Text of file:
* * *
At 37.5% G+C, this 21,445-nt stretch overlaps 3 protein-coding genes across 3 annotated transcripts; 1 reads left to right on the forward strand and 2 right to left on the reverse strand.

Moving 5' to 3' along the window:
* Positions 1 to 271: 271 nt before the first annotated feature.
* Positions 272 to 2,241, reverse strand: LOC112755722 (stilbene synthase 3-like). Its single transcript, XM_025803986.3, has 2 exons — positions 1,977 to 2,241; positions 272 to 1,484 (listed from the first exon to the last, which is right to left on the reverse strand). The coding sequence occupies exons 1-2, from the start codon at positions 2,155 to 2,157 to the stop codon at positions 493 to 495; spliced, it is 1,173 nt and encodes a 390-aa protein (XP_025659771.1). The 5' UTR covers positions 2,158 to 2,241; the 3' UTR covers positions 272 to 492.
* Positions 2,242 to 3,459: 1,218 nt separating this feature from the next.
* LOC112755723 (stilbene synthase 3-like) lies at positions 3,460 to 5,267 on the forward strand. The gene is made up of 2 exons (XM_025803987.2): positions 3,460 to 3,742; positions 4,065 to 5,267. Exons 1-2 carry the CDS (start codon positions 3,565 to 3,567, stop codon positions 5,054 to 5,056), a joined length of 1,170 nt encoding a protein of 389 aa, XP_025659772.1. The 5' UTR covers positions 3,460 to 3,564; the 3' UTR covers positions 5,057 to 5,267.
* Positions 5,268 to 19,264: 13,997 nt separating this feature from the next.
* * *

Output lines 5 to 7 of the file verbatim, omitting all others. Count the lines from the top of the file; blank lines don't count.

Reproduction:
* Positions 2,242 to 3,459: 1,218 nt separating this feature from the next.
* LOC112755723 (stilbene synthase 3-like) lies at positions 3,460 to 5,267 on the forward strand. The gene is made up of 2 exons (XM_025803987.2): positions 3,460 to 3,742; positions 4,065 to 5,267. Exons 1-2 carry the CDS (start codon positions 3,565 to 3,567, stop codon positions 5,054 to 5,056), a joined length of 1,170 nt encoding a protein of 389 aa, XP_025659772.1. The 5' UTR covers positions 3,460 to 3,564; the 3' UTR covers positions 5,057 to 5,267.
* Positions 5,268 to 19,264: 13,997 nt separating this feature from the next.